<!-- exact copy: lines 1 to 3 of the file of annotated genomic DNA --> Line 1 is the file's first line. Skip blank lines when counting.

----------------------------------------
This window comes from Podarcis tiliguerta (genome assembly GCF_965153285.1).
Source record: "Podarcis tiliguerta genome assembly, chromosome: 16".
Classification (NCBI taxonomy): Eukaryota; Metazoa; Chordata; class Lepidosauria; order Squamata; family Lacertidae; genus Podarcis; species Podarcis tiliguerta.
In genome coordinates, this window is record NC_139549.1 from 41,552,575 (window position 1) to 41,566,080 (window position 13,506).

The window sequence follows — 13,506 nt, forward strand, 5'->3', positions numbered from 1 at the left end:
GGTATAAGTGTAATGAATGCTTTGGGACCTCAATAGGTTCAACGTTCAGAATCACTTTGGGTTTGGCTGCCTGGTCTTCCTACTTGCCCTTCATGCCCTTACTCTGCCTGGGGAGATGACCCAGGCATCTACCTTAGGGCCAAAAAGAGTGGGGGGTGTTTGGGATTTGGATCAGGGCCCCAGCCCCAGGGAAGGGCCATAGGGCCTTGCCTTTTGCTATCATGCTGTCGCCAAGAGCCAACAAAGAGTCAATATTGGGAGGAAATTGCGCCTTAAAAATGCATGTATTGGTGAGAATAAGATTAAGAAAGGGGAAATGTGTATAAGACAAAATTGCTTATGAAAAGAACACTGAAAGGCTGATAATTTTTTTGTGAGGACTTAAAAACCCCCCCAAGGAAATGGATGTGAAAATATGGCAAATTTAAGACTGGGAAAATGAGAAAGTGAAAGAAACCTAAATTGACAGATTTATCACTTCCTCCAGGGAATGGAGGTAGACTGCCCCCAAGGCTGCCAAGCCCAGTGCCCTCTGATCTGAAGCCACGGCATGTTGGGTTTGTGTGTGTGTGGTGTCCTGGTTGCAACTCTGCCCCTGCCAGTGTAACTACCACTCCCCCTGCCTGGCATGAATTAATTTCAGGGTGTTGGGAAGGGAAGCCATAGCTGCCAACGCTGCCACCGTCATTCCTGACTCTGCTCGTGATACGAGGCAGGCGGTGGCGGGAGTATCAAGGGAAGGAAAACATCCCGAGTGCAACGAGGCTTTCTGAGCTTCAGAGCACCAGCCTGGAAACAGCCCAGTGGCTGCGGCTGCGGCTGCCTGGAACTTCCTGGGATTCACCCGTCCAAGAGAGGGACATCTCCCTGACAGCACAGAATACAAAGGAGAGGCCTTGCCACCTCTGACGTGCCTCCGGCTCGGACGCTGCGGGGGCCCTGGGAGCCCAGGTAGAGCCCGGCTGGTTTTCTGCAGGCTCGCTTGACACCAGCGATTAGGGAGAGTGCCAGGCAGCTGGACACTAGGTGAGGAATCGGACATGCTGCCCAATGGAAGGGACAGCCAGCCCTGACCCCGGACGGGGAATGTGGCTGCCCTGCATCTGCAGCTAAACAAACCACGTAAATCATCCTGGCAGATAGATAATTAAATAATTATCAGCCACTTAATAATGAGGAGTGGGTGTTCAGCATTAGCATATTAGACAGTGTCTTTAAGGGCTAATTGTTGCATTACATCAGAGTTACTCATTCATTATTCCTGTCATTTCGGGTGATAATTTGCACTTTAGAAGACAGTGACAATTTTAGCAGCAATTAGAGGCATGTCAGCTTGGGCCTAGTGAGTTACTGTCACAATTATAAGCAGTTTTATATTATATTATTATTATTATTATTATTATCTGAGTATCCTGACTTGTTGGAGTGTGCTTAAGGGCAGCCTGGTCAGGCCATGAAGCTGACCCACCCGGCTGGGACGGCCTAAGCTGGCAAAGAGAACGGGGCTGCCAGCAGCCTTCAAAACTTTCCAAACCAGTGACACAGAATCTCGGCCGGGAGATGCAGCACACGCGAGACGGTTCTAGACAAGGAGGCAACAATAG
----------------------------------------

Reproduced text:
This window comes from Podarcis tiliguerta (genome assembly GCF_965153285.1).
Source record: "Podarcis tiliguerta genome assembly, chromosome: 16".
Classification (NCBI taxonomy): Eukaryota; Metazoa; Chordata; class Lepidosauria; order Squamata; family Lacertidae; genus Podarcis; species Podarcis tiliguerta.